Tag Archives: architect: Marika Lõoke

EMA 30 / Tiny tour of models: Extension to Tallinn Secondary School of Science

Marika Lõoke, 1981. MK 227

Tallinn Secondary School of Science (Tallinna Reaalkool) will be 140 years old this year. The school was founded in 1881, in the same year an all-Russian architectural competition was organized to obtain a schoolhouse project. The competition was won by Max Hoeppener (1848–1924), a Baltic German architect from Moscow. Hoeppener was assisted in the construction project by Carl Gustav Jacoby, a Tallinn city engineer at the time. The first building designed for a school building in Tallinn was completed in 1884.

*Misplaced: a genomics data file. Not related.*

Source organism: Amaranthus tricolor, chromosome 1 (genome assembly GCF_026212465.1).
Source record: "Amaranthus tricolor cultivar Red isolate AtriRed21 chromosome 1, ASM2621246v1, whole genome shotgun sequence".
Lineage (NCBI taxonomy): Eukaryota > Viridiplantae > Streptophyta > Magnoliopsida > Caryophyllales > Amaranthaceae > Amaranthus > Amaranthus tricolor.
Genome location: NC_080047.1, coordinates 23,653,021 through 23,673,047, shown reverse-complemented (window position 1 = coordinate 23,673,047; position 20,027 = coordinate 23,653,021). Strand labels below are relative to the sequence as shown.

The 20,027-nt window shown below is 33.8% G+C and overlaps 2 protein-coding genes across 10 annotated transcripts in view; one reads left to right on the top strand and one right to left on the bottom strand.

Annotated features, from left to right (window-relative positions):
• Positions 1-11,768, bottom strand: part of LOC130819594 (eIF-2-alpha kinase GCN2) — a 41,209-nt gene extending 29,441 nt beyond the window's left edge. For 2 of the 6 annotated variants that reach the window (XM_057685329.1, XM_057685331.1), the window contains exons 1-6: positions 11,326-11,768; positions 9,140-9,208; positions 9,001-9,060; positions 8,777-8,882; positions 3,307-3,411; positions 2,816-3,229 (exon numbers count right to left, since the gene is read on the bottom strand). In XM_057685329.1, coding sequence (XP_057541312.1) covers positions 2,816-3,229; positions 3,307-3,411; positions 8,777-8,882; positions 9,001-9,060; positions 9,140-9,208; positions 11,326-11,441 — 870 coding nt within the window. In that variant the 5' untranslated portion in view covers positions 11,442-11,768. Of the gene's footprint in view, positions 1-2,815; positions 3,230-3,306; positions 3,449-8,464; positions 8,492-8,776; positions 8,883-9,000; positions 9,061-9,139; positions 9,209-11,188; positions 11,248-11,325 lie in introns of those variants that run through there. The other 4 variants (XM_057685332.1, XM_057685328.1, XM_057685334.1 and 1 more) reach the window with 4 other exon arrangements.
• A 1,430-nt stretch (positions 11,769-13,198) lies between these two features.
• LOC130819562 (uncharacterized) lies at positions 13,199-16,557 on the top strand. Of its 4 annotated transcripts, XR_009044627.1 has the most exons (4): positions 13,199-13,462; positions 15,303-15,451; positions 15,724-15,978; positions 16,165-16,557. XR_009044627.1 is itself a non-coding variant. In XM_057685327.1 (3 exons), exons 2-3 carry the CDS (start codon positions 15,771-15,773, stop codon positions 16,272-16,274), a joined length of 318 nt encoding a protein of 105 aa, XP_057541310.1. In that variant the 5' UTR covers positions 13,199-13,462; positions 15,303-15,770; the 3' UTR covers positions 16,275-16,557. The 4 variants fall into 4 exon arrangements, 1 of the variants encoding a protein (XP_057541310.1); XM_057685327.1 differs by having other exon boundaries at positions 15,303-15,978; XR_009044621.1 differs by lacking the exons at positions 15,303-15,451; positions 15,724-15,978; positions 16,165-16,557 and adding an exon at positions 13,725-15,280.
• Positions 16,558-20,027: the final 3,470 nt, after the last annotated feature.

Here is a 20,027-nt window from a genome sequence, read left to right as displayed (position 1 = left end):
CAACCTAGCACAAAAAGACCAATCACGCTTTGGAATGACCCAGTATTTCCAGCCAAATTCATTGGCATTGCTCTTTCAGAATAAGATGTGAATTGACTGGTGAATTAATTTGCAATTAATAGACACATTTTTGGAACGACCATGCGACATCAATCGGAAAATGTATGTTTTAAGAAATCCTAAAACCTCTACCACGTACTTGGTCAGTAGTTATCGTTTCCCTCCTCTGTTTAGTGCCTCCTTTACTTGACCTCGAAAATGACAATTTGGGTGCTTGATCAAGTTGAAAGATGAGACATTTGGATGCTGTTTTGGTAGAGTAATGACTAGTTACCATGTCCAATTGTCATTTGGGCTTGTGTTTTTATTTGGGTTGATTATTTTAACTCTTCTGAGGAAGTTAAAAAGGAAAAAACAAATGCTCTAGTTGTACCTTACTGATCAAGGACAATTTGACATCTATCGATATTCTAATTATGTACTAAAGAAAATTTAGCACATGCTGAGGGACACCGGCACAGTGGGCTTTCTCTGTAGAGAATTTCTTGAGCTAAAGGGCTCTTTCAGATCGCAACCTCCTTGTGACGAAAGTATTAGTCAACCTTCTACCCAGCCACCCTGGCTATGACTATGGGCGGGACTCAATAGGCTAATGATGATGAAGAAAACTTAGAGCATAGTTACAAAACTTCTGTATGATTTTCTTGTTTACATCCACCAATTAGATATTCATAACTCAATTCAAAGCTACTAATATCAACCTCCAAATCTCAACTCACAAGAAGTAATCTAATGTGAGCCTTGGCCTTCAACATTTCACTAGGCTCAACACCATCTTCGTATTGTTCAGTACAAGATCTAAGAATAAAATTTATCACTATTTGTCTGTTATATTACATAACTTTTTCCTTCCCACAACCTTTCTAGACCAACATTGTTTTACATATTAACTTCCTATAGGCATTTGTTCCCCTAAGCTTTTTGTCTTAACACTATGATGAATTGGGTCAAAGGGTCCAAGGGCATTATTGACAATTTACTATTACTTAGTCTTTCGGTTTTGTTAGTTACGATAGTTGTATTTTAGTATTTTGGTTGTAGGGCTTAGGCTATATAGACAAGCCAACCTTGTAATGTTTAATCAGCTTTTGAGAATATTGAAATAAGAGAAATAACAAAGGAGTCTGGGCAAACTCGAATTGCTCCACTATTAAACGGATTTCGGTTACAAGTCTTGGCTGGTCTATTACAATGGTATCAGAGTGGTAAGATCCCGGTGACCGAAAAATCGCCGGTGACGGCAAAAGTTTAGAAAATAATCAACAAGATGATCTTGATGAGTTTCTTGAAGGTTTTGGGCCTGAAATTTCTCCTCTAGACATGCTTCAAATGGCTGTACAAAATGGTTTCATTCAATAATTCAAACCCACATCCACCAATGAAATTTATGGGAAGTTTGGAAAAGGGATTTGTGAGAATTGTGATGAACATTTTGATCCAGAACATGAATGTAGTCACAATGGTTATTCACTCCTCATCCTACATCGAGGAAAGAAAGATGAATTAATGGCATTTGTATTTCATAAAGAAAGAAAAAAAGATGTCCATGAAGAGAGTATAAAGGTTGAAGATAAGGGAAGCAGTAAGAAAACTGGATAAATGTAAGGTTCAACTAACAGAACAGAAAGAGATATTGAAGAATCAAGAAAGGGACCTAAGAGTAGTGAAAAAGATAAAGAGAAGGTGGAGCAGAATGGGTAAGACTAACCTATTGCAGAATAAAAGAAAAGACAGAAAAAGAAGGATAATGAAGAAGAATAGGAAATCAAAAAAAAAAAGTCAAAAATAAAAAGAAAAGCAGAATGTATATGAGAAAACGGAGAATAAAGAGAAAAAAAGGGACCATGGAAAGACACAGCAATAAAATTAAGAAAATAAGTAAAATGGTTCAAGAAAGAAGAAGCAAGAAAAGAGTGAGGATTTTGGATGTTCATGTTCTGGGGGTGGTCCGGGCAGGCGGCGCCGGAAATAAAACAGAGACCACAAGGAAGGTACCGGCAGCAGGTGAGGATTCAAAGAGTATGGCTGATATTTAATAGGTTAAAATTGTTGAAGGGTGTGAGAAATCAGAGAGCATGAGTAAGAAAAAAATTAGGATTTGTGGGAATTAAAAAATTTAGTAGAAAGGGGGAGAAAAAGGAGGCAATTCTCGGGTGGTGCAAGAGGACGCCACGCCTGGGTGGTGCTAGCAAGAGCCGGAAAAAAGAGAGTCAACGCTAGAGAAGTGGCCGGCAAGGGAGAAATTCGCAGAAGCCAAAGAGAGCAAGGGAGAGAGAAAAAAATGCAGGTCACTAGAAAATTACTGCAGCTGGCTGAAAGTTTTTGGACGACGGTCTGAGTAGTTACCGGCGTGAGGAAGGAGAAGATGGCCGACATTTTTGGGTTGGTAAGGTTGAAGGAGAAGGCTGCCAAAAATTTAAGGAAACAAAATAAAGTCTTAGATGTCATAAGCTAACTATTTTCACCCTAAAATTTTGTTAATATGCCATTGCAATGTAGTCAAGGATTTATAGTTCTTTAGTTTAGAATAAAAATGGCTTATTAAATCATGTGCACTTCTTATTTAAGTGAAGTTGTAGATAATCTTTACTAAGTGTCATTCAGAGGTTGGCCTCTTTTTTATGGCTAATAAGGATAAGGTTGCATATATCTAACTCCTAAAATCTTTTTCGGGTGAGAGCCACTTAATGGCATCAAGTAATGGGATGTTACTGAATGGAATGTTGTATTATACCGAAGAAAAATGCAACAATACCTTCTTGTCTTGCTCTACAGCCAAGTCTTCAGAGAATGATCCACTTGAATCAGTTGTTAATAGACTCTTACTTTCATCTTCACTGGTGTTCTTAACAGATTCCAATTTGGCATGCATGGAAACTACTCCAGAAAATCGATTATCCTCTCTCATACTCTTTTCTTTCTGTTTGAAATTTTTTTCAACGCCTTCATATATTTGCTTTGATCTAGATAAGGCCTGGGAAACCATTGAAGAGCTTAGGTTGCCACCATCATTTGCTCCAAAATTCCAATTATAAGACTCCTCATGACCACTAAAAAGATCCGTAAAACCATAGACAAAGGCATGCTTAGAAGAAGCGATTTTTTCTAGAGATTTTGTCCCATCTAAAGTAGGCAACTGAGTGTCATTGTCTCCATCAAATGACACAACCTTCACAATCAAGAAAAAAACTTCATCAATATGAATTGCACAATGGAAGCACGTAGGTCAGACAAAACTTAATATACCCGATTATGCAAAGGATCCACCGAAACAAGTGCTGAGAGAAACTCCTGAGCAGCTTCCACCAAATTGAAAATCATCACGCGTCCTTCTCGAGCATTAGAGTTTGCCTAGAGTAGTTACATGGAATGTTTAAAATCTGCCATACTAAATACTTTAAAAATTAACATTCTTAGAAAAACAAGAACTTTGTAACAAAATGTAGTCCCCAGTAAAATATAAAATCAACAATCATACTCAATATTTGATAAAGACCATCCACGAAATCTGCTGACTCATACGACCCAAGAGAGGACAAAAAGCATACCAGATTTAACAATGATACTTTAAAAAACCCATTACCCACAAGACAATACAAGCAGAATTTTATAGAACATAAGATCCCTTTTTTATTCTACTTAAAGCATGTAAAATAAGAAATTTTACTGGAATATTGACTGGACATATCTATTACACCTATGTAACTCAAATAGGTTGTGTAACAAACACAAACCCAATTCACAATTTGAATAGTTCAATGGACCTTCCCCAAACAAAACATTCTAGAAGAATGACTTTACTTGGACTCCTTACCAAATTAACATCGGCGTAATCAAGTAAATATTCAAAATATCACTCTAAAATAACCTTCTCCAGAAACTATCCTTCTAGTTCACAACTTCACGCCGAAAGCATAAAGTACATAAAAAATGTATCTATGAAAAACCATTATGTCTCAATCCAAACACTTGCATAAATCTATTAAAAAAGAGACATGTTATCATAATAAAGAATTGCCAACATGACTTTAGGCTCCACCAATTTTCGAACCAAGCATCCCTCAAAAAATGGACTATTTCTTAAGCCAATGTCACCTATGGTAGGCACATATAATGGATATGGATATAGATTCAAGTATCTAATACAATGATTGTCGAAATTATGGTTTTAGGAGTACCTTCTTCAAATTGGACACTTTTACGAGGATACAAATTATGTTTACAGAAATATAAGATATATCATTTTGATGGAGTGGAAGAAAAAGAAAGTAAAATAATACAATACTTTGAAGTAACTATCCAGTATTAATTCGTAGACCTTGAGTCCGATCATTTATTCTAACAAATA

A century later, in 1981, a competition was held for a vision of the extension of the school building. The location of the new addition was to be set on the current sports field. 13 works came to the competition. The first prize was given to the architects Vilen Künnapu and Ain Padrik for the project named “Kivirünta” (EAM 41.1.10), the second place went to Kullervo Kliimand’s work “Poiss” (“A Boy”). The third prize was shared by Kiira Soosaar, Siiri Kasemets and Jüri Karu’s competition work “Imelik” (“Strange”) and “Koolimaja” (“School House) by Marika Lõoke. In the magazine Ehituskunst, the editor of the magazine, architect Ado Eigi, describes it as follows: “ In addition to the attractively playful, postmodernist façades maintained at a good professional level and the expressive plan solution, the competition work “Koolimaja” (author Marika Lõoke) also suggested an interesting corner solution together with the M. Gorky named Library building (now Tallinn Central Library – A.L.).” A year later Marika Lõoke also received the 3rd prize at the competition for the new building of the Kreutzwald State Library. The library competition model belonging to the collection of the Museum of Architecture can be seen in the soon-to-open exhibition at the National Library. Together with several other models, the author donated them to the museum in 2017. See also “Architecture. Second-third, 1982–1983.” Text: Anne Lass


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